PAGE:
“Hi, Keri!”

The childlike voice reverberated through her entire body. Keri smiled and whispered, “Hello.”

 Excitement lit the youngster’s eyes. Brilliant colors vibrated around her. “Do you know who I am?”

“You’re me as a little girl. That’s Spark, my horse who died when I was a teenager.”

Spark nodded his head as the girl giggled—a joyous melody that rang through the atmosphere. “No, silly, I’m your big sister. Only, I didn’t live very long.”

 Tension seeped in, a mixture of shock and awe.

 “Don’t be afraid. Ask Mom.”

 And then the mirage disappeared.

Pamela S Thibodeaux publicity photo

 Award-winning author, Pamela S. Thibodeaux is the Co-Founder and a lifetime member of Bayou Writers Group in Lake Charles, Louisiana. Multi-published in romantic fiction as well as creative non-fiction, her writing has been tagged as, “Inspirational with an Edge!” ™ and reviewed as “steamier and grittier than the typical Christian novel without decreasing the message.”

Participants on the blog tour for Keri’s Christmas Wish will have a chance to win one of 5 electronic  or 5 print copies. Prizes awarded at the end of the tour

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Additional stops on the blog tour where Pamela would love to see visitors

Dec 10th – Marilyn Leach Blog: marilynleachteaandbooks.com

Dec 11th – Robin Bayne Blog: http://wwwwritingbetweensundays.blogspot.com/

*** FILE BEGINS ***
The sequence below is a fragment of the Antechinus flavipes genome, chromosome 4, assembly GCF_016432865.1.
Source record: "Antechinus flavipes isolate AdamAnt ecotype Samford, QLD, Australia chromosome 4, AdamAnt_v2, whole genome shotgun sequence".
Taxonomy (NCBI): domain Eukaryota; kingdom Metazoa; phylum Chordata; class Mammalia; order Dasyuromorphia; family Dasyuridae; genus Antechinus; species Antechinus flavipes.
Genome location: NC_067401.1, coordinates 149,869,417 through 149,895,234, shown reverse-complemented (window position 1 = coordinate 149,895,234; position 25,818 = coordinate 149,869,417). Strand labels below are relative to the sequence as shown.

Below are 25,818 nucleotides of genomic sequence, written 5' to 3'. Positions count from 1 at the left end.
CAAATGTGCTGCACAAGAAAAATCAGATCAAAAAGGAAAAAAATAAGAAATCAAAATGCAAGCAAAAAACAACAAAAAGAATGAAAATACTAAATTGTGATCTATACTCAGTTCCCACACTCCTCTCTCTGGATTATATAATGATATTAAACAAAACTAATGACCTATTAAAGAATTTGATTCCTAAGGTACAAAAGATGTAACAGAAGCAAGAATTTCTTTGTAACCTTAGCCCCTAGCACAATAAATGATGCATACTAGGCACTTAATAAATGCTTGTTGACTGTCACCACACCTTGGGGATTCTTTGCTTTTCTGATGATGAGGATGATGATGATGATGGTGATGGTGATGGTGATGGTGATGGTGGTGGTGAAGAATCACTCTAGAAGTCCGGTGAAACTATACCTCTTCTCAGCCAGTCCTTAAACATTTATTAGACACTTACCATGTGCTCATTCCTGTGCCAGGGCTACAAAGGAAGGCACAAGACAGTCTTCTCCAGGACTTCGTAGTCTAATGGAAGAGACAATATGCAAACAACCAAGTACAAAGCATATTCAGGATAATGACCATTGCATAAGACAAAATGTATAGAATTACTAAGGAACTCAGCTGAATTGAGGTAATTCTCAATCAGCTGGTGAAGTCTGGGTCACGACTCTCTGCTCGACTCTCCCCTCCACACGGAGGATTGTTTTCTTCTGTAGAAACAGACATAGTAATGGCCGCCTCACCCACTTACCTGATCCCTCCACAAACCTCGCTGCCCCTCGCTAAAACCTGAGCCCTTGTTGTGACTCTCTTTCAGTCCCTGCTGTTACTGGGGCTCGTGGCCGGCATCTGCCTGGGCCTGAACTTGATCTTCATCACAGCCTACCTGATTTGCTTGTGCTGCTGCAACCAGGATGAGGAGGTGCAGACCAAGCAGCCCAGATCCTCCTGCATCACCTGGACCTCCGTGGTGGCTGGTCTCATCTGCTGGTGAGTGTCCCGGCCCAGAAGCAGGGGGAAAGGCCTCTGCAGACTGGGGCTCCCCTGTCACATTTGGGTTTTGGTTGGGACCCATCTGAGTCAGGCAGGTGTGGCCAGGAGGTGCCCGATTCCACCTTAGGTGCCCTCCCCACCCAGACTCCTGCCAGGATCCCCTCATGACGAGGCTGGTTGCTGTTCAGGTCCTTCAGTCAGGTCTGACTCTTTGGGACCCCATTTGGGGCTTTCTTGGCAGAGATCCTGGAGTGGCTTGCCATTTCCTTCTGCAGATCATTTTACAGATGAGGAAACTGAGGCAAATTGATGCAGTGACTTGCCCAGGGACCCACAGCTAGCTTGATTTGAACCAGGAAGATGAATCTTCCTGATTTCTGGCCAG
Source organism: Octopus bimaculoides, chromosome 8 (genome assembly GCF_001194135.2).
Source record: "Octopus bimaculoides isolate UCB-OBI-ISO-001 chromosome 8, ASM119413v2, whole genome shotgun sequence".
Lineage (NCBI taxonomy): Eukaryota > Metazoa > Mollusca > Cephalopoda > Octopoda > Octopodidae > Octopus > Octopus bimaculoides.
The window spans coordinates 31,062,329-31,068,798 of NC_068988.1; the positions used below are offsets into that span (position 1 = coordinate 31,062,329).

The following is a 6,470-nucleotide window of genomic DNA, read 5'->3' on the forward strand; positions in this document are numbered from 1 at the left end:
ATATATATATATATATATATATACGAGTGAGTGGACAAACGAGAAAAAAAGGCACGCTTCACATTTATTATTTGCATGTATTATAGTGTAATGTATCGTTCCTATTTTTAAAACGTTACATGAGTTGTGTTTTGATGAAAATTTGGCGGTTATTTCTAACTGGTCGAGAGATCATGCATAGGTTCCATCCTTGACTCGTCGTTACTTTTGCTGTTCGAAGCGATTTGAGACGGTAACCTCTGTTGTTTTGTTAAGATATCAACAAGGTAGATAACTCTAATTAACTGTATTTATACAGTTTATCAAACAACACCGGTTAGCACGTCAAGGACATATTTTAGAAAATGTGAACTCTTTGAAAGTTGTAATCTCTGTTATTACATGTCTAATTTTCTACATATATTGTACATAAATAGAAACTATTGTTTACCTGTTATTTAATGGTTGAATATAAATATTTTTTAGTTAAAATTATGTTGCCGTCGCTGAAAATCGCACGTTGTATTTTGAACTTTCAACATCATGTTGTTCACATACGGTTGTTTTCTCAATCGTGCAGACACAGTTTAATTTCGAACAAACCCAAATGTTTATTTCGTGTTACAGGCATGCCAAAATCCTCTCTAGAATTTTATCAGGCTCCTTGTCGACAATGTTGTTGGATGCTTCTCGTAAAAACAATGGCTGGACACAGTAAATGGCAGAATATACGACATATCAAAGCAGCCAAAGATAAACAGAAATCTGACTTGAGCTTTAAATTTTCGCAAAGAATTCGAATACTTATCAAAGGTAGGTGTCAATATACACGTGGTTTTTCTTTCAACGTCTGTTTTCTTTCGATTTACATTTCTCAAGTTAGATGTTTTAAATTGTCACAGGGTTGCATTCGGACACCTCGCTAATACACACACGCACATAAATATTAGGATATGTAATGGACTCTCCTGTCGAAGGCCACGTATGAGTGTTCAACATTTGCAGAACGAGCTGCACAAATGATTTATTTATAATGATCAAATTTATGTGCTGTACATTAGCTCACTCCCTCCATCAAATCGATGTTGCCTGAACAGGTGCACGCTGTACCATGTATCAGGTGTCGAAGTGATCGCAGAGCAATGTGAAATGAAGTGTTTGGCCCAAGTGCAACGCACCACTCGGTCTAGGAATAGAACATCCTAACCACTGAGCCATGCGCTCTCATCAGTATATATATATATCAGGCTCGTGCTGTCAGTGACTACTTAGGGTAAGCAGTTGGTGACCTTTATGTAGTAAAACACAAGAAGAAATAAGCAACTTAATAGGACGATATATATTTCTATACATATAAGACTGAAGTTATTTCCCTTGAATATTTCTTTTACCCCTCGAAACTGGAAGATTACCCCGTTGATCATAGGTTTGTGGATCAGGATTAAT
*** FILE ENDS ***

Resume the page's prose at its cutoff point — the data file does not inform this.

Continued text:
Dec 12th – Raquel Byrnes Blog: http://nitewriter6.blogspot.com/

Dec 13th – Cami Checketts Blog: http://www.camichecketts.com/

Dec 14th – Linda McLaughlin Blog: http://lindalyndi.com/reading-room-blog/

Dec 15th – Diane Burton Blog: http://dianeburton.blogspot.com/

Dec 16th – Maureen Bonatch Blog: http://www.maureenbonatch.com/blog/

Dec 17th – Alicia Dean Blog: https://aliciadean.com/alicias-blog/

Dec 18th – Jody Day Blog: http://jodysdevotionaljournal.blogspot.com/

Dec 19th – Marian Merritt’s Blog: http://marianmerritt.blogspot.com

Dec 20th – Kim Headlee Blog: https://kimiversonheadlee.blogspot.com/

Dec 21st – Patricia Preston Blog http://patricia-preston.blogspot.com/

Dec 22nd  – Delia Latham Blog http://chirpnchatter.blogspot.com/

WEB CONTACTS

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Guest Interview—Jana Begovic

Tell us a bit about you and your background.

I was born in Sarajevo, Bosnia and Herzegovina (ex Yugoslavia) where I spent most of my adult life. I also acquired most of my higher education there (B.A. and M.A. degrees in languages and literature). With my husband and son, I immigrated to Canada in 1991, half a year before the country was engulfed in a civil war. After graduating from the Faculty of Education, Queen’s University, Canada, I started working for the Department of National Defence and began my career path as a foreign language curriculum and testing specialist. With a full-time job that involves a lot of international travel, too, I currently write only as a hobby.

What are your hobbies away from the computer?

Gourmet cooking and entertaining friends and family, reading, running and other fitness activities, travel, walks in nature.

Do you start a new story with the plot or characters first?

I think of the characters first and have a rough contour of the plot in my mind. I allow the story to evolve organically without much planning.

Have you traveled to any locations that appear in your books?

I’ve traveled to most of the locations I mention. For example, in Poisonous Whispers, parts of the plot unfold in Vienna, Rome, Barcelona and Glasgow. Glasgow is one of the cities I have not visited yet. England and Ireland are also mentioned in this book, and I was fortunate to visit England several times. I dream of travelling to Ireland because I feel a strong attraction to that country. My bucket list is much too long for one lifetime.

Can you share a tip about what you do when you get stuck in creating a story?